Top 20 Rock ‘n’ Roll Solo Albums

Sometimes an artist finds their true voice when they've shut the door on others


This feature originally ran in 2013. With Rostam releasing his excellent debut solo album this week, we thought, why the hell not?

Singer-songwriters going solo is like an actor saying they’d like to direct. They think they have the skills from years of playing in a group and can now take the reins themselves. Sometimes, it turns out horrifically, and the performers realize (or don’t) that strength lies in numbers — such as every KISS solo album or Shatner’s Star Trek V: The Final Frontier.

However, sometimes an artist finds their true voice when they’ve shut the door on four or five of their bandmates. It’s only then that they’re able to forge ahead into territories they’ve always wanted to explore, whether it’s a particular instrument, a recording style, or another genre altogether.


With so many solo albums from so many singer-songwriters who’ve entertained in so many other bands … this obviously wasn’t an enviable task. We turned to our stacks upon stacks of LPs, sketched out the DNA of our favorite bands, and spiraled off names as they came to us. Needless to say, we lost our minds a couple of times.

Alas, we came up with a list. Ahead of you are singer-songwriters in the rock genre who either nailed it on their first solo try or were able to hone their singular voice into albums that stand shoulder-to-shoulder with or maybe even head and shoulders above anything their bands ever did. Think we left anything off? (Of course we did.) Let us know in the comments.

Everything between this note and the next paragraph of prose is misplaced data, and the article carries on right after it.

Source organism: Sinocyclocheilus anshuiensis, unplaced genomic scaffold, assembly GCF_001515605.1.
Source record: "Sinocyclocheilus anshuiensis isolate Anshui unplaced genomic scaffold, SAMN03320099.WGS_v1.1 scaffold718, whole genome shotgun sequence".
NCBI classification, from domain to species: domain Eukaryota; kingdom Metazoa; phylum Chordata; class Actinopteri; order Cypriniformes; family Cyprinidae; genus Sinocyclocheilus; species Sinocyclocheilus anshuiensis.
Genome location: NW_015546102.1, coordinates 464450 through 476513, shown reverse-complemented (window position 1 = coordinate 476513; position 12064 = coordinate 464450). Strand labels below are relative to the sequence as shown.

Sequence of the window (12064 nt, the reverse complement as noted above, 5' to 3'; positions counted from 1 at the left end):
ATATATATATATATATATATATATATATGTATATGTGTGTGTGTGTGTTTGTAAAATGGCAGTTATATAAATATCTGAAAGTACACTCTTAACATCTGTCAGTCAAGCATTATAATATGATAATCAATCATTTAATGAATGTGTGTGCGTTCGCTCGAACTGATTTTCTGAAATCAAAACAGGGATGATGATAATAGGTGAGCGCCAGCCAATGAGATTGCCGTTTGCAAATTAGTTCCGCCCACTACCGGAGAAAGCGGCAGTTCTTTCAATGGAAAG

Artwork by Dmitri Jackson


20. Eddie Vedder – Into the Wild (2007)


Member of: Pearl Jam

Two years before Pearl Jam would triumphantly return with 2009’s Backspacer, Eddie Vedder reunited with his Dead Man Walking and I Am Sam collaborator Sean Penn for the filmmaker’s cruelly underrated adaptation of Jon Krakauer’s 1996 non-fiction novel, Into the Wild. The biographical survival film followed the at-times peaceful, at-times harrowing travels of the late Christopher McCandless, portrayed by a very gaunt and very bearded Emile Hirsch. Vedder was tasked to score the entire film, which would wind up serving as his first solo album, and what came to be is some of the most beautiful music the singer-songwriter has ever stamped his name on. He dutifully captured feelings of adventure, loneliness, and transcendentalism through a number of stirring compositions, from “No Ceiling” to “Society” to “The Wolf”, respectively. Considering the surfer by day and songwriter by night had never set off on his own, it was remarkable he came back with something that sounded so assured and so vibrant, as if this was lingering inside him all this time. How he stole Indio’s “Hard Sun” and made it his own was a revelation unto itself.   –Michael Roffman

19. John K. Samson – Provincial (2012)

Member of: The Weakerthans